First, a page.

By looking at nothing but immediate material interest, Trump, McMaster and Cohn turn America into a nation that affronts everybody else’s moral emotions. They make our country seem disgusting in the eyes of the world.

George Marshall was no idealistic patsy. He understood that America extends its power when it offers a cooperative hand and volunteers for common service toward a great ideal. Realists reverse that formula. They assume strife and so arouse a volley of strife against themselves.

I wish H. R. McMaster was a better student of Thucydides. He’d know that the Athenians adopted the same amoral tone he embraces: “The strong do what they can and the weak suffer what they must.” The Athenians ended up making endless enemies and destroying their own empire.

7

 

The Governing Cancer of Our Time

Excerpt with highlighting by curator of this website – full text as published below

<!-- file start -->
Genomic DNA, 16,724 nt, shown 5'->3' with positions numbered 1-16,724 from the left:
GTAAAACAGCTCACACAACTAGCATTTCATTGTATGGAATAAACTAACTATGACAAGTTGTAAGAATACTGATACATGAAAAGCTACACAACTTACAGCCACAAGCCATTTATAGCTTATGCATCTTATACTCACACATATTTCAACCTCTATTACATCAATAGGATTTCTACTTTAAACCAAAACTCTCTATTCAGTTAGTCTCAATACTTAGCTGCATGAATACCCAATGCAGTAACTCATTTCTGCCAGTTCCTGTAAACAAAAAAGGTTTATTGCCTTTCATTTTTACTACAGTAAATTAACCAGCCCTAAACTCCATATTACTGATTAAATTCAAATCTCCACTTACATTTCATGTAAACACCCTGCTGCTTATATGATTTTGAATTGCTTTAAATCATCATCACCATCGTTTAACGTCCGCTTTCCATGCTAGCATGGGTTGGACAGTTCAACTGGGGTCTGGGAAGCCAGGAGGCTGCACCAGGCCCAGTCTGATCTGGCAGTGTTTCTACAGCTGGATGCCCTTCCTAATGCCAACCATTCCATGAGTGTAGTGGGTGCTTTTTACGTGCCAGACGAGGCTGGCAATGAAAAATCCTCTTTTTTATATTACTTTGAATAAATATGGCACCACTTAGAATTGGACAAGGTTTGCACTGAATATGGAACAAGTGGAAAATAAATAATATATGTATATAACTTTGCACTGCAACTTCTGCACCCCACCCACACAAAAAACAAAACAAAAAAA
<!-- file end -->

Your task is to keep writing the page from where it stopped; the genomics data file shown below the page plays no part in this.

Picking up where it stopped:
by David Brooks, nytimes.com FEB. 26, 2016 We live in a big, diverse society. There are essentially two ways to maintain order and get things done in such a society — politics or some form of dictatorship. Either through compromise or brute force. Our founding fathers chose politics. Politics is an activity in which you recognize the simultaneous existence of different groups, interests and opinions. You try to find some way to balance or reconcile or compromise those interests, or at least a majority of them. You follow a set of rules, enshrined in a constitution or in custom, to help you reach these compromises in a way everybody considers legitimate…As Bernard Crick wrote in his book, “In Defence of Politics,” “Politics is a way of ruling divided societies without undue violence.” Over the past generation we have seen the rise of a group of people who are against politics. These groups — best exemplified by the Tea Party but not exclusive to the right ..” They delegitimize compromise and deal-making. They’re willing to trample the customs and rules that give legitimacy to legislative decision-making if it helps them gain power…They suffer from a form of political narcissism, in which they don’t accept the legitimacy of other interests and opinions. They don’t recognize restraints. They want total victories for themselves and their doctrine. This antipolitics tendency has had a wretched effect on our democracy. It has led to a series of overlapping downward spirals: The antipolitics people elect legislators who have no political skills or experience. That incompetence leads to dysfunctional government, which leads to more disgust with government, which leads to a demand for even more outsiders. The antipolitics people don’t accept that politics is a limited activity. They make soaring promises and raise ridiculous expectations. When those expectations are not met, voters grow cynical and, disgusted, turn even further in the direction of antipolitics. The antipolitics people refuse compromise and so block the legislative process. The absence of accomplishment destroys public trust. The decline in trust makes deal-making harder…And in walks Donald Trump. People say that Trump is an unconventional candidate and that he represents a break from politics as usual. That’s not true. Trump is the culmination of the trends we have been seeing for the last 30 years: the desire for outsiders; the bashing style of rhetoric that makes conversation impossible; the decline of coherent political parties; the declining importance of policy; the tendency to fight cultural battles and identity wars through political means. Trump represents the path the founders rejected…the one trait that best predicts whether you’re a Trump supporter is how high you score on tests that measure authoritarianism. This isn’t just an American phenomenon. Politics is in retreat and authoritarianism is on the rise worldwide. The answer to Trump is politics. It’s acknowledging other people exist. It’s taking pleasure in that difference and hammering out workable arrangements. As Harold Laski put it, “We shall make the basis of our state consent to disagreement. Therein shall we ensure its deepest harmony.”